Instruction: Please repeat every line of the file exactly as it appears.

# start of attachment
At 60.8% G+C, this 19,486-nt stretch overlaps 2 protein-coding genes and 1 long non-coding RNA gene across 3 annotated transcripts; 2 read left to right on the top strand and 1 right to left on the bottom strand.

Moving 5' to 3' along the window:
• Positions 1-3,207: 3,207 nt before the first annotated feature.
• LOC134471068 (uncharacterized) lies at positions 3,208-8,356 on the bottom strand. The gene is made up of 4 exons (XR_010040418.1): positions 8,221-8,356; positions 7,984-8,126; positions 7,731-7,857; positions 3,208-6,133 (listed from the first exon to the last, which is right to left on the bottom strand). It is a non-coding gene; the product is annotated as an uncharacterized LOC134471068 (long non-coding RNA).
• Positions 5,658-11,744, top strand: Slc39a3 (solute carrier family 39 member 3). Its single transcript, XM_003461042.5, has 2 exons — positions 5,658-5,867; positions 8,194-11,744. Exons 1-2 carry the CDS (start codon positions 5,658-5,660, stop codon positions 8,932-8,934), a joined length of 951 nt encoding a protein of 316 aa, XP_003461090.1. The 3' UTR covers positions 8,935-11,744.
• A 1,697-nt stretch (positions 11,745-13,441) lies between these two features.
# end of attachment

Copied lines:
At 60.8% G+C, this 19,486-nt stretch overlaps 2 protein-coding genes and 1 long non-coding RNA gene across 3 annotated transcripts; 2 read left to right on the top strand and 1 right to left on the bottom strand.

Moving 5' to 3' along the window:
• Positions 1-3,207: 3,207 nt before the first annotated feature.
• LOC134471068 (uncharacterized) lies at positions 3,208-8,356 on the bottom strand. The gene is made up of 4 exons (XR_010040418.1): positions 8,221-8,356; positions 7,984-8,126; positions 7,731-7,857; positions 3,208-6,133 (listed from the first exon to the last, which is right to left on the bottom strand). It is a non-coding gene; the product is annotated as an uncharacterized LOC134471068 (long non-coding RNA).
• Positions 5,658-11,744, top strand: Slc39a3 (solute carrier family 39 member 3). Its single transcript, XM_003461042.5, has 2 exons — positions 5,658-5,867; positions 8,194-11,744. Exons 1-2 carry the CDS (start codon positions 5,658-5,660, stop codon positions 8,932-8,934), a joined length of 951 nt encoding a protein of 316 aa, XP_003461090.1. The 3' UTR covers positions 8,935-11,744.
• A 1,697-nt stretch (positions 11,745-13,441) lies between these two features.